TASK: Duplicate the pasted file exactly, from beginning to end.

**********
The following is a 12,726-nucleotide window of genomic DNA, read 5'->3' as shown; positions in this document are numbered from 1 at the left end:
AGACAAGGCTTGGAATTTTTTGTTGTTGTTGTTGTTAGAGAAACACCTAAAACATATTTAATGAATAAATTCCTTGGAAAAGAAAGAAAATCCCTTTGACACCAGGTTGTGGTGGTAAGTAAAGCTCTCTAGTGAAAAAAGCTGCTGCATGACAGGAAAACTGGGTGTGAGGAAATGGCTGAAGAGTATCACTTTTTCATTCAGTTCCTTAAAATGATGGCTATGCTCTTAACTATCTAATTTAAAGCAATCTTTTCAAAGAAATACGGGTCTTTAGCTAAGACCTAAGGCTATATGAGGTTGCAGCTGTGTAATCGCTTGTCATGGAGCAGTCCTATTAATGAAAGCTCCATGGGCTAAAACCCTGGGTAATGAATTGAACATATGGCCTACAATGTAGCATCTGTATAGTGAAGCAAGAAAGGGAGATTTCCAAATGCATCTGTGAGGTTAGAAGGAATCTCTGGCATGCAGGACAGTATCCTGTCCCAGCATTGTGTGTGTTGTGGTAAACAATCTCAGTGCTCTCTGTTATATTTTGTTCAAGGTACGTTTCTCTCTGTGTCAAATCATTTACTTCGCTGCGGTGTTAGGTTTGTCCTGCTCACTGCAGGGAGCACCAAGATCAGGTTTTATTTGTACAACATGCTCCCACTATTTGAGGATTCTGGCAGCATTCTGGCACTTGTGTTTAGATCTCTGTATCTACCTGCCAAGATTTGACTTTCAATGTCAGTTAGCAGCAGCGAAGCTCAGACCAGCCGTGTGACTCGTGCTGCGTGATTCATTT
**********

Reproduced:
The following is a 12,726-nucleotide window of genomic DNA, read 5'->3' as shown; positions in this document are numbered from 1 at the left end:
AGACAAGGCTTGGAATTTTTTGTTGTTGTTGTTGTTAGAGAAACACCTAAAACATATTTAATGAATAAATTCCTTGGAAAAGAAAGAAAATCCCTTTGACACCAGGTTGTGGTGGTAAGTAAAGCTCTCTAGTGAAAAAAGCTGCTGCATGACAGGAAAACTGGGTGTGAGGAAATGGCTGAAGAGTATCACTTTTTCATTCAGTTCCTTAAAATGATGGCTATGCTCTTAACTATCTAATTTAAAGCAATCTTTTCAAAGAAATACGGGTCTTTAGCTAAGACCTAAGGCTATATGAGGTTGCAGCTGTGTAATCGCTTGTCATGGAGCAGTCCTATTAATGAAAGCTCCATGGGCTAAAACCCTGGGTAATGAATTGAACATATGGCCTACAATGTAGCATCTGTATAGTGAAGCAAGAAAGGGAGATTTCCAAATGCATCTGTGAGGTTAGAAGGAATCTCTGGCATGCAGGACAGTATCCTGTCCCAGCATTGTGTGTGTTGTGGTAAACAATCTCAGTGCTCTCTGTTATATTTTGTTCAAGGTACGTTTCTCTCTGTGTCAAATCATTTACTTCGCTGCGGTGTTAGGTTTGTCCTGCTCACTGCAGGGAGCACCAAGATCAGGTTTTATTTGTACAACATGCTCCCACTATTTGAGGATTCTGGCAGCATTCTGGCACTTGTGTTTAGATCTCTGTATCTACCTGCCAAGATTTGACTTTCAATGTCAGTTAGCAGCAGCGAAGCTCAGACCAGCCGTGTGACTCGTGCTGCGTGATTCATTT